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    ABSTRACT: With the development of tyrosine kinase inhibitors (TKIs), the management and outlook for patients with chronic myelogenous leukemia (CML) have completely changed over the past 10 years. Imatinib was the first TKI approved to treat CML in the chronic phase. After their initial approval as second-line agents, dasatinib and nilotinib were compared with imatinib in the first-line setting in 2 randomized trials. Both trials showed that therapeutic milestones (complete cytogenetic remission and major molecular remission) occurred earlier with these newer agents, leading to their approval for the treatment of newly diagnosed CML. Therefore, 3 different TKIs are now available for treating CML. Long-term follow-up of patients treated with imatinib shows that the attainment of therapeutic milestones by 12 months of therapy leads to better long-term outcomes. Most patients who experience disease progression on imatinib do so within the first 3 years of therapy. Therefore, one can argue that dasatinib or nilotinib should be chosen to treat patients with newly diagnosed CML. However, these agents do not have the long-term track record of imatinib. This article summarizes the published data and reviews the rationale in choosing the appropriate TKI for first-line treatment of CML in the chronic phase.
    Journal of the National Comprehensive Cancer Network: JNCCN 01/2012; 10(1):112-8; quiz 119. · 5.11 Impact Factor
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    ABSTRACT: Promising drug candidates of the diazeniumdiolate (NONOate) chemical family include several types of thiol modification among their mechanisms of action: 1) drugs designed to release nitric oxide (NO) on reaction with the thiol group of glutathione (GSH) arylate the GSH, a step that removes reducing equivalents from the cell; (2) a similar reaction of the drug with the thiol group of a protein changes its structure, leading to potentially impaired function and cell death; (3) the NO generated as a byproduct in the above reactions can undergo oxidation, leading to S-nitrosylation and S-glutathionylation; and (4) diazeniumdiolates can also generate nitroxyl, which reacts with thiol groups to form disulfides or sulfinamides.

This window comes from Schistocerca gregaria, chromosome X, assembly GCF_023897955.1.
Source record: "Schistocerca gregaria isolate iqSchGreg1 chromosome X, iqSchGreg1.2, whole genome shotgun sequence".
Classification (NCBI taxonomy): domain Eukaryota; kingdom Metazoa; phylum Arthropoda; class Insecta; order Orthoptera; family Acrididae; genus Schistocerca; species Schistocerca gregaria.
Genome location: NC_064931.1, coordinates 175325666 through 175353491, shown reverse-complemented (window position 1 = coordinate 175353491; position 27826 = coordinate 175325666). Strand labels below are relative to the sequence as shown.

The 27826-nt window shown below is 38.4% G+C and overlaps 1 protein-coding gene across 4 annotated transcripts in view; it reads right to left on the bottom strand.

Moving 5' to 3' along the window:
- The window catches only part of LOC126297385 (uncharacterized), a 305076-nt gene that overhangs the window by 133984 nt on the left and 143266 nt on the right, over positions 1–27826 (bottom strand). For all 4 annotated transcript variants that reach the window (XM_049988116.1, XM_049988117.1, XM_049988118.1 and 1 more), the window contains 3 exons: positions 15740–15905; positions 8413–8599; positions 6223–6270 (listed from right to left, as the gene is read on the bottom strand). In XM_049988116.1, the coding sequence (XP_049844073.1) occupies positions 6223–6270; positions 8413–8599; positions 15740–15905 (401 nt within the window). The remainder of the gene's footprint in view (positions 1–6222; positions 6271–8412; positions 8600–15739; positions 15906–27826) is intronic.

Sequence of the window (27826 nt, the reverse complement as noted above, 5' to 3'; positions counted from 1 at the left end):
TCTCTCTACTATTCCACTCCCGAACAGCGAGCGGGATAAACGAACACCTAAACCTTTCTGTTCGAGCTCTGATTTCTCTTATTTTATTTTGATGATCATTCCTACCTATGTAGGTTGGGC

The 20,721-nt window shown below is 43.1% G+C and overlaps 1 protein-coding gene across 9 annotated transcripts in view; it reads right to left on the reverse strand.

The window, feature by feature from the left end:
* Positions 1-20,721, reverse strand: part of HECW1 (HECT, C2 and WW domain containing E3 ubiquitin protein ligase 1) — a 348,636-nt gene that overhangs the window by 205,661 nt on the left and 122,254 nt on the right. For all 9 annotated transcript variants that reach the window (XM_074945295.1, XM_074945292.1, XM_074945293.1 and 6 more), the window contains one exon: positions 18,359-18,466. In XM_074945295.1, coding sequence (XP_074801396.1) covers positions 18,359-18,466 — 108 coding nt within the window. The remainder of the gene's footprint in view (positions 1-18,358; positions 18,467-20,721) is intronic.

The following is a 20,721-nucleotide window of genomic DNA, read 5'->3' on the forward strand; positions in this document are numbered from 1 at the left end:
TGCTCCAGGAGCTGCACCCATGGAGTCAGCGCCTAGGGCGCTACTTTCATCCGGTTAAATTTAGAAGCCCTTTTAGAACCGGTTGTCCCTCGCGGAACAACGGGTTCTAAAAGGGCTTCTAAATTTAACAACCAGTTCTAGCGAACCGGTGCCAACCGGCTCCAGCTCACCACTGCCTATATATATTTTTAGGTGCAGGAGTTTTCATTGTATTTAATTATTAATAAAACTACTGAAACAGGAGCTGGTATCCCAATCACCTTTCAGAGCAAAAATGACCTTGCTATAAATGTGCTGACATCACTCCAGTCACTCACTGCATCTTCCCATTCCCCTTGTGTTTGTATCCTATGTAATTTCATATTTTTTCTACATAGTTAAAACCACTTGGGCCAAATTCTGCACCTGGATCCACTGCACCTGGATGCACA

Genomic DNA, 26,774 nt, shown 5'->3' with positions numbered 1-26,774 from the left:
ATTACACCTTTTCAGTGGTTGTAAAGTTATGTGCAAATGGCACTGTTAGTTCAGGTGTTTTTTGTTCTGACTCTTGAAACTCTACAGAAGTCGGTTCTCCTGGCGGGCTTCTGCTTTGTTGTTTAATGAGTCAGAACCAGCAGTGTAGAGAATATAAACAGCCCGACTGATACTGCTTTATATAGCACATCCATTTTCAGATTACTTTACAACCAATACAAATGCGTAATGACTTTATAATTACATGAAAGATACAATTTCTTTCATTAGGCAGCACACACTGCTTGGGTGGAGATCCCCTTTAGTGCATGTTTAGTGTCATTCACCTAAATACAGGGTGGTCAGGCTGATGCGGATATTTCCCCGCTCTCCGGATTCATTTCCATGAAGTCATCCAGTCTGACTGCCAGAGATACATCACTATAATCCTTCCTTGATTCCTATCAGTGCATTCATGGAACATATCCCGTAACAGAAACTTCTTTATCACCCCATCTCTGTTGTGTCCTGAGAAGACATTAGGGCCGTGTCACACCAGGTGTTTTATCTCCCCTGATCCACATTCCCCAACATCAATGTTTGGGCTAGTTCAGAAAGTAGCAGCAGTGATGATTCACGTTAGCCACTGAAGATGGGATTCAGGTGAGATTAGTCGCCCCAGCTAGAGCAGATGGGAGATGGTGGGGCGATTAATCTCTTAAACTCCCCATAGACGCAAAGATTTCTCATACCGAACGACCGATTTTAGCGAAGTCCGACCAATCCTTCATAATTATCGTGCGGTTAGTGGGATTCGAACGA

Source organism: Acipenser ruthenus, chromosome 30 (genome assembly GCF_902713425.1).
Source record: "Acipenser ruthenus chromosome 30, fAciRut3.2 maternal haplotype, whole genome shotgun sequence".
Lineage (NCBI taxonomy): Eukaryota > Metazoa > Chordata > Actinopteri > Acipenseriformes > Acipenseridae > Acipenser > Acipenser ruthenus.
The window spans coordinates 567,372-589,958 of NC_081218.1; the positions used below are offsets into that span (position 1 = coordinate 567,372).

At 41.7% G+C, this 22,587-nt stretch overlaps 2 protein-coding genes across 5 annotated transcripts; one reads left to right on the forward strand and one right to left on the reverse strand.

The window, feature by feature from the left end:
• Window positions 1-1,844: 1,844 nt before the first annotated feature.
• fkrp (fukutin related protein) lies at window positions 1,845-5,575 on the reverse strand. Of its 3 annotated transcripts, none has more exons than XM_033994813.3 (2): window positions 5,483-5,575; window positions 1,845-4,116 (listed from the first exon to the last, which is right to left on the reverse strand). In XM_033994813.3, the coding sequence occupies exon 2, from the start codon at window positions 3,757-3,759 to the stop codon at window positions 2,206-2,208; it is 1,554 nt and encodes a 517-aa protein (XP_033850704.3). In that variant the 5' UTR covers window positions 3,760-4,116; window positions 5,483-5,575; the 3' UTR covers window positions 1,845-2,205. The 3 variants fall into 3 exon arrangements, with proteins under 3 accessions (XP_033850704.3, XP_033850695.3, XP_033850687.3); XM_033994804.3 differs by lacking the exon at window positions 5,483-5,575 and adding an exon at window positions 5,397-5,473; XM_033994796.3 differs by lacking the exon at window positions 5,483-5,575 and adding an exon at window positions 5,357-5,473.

Forum on immunopathological diseases and therapeutics 01/2012; 3(2):91-95.
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    ABSTRACT: Improved therapies are needed for nonsmall cell lung cancer. Diazeniumdiolate-based nitric oxide (NO)-releasing prodrugs are a growing class of promising NO-based therapeutics. Recently, we have shown that O(2)-(2,4-dinitrophenyl) 1-[(4-ethoxycarbonyl)piperazin-1-yl]diazen-1-ium-1,2-diolate (JS-K, 1) is effective against nonsmall cell lung cancer (NSCLC) cells in culture and in vivo. Here we report mechanistic studies with compound 1 and its homopiperazine analogue and structural modification of these into more stable prodrugs. Compound 1 and its homopiperazine analogue were potent cytotoxic agents against NSCLC cells in vitro and in vivo, concomitant with activation of the SAPK/JNK stress pathway and upregulation of its downstream effector ATF3. Apoptosis followed these events. An aryl-substituted analogue, despite extended half-life in the presence of glutathione, did not activate JNK or have antitumor activity. The data suggest that rate of reactivity with glutathione and activation of JNK/ATF3 are determinants of cancer cell killing by these prodrugs.
    Journal of Medicinal Chemistry 11/2011; 54(22):7751-8. · 5.61 Impact Factor
  • Sujata Narayanan, Paul J Shami
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    ABSTRACT: Acute lymphoblastic leukemia (ALL) in adults is an uncommon but devastating malignant proliferation of lymphoid precursors. Treatment programs for adult patients are largely based on pediatric regimens. However, cure rates in adults have been limited to 30-40% for the past several decades as opposed to the 80% cure rate in children. Treatment of adolescents and young adults is evolving with the adoption of more aggressive "pediatric-inspired" treatment programs. The role of allogeneic stem cell transplant is first remission remains controversial in spite of recent data suggesting improved outcomes in patients younger than 35. Kinase inhibitors in combination with standard chemotherapy have significantly improved outcomes in ALL associated with the Philadelphia chromosome. The treatment of ALL in the elderly remains challenging. Promising new agents such as nelarabine and clofarabine may improve the outlook. This article reviews the current state of the art for the treatment of ALL in adults.
    Critical reviews in oncology/hematology 02/2011; 81(1):94-102. · 5.27 Impact Factor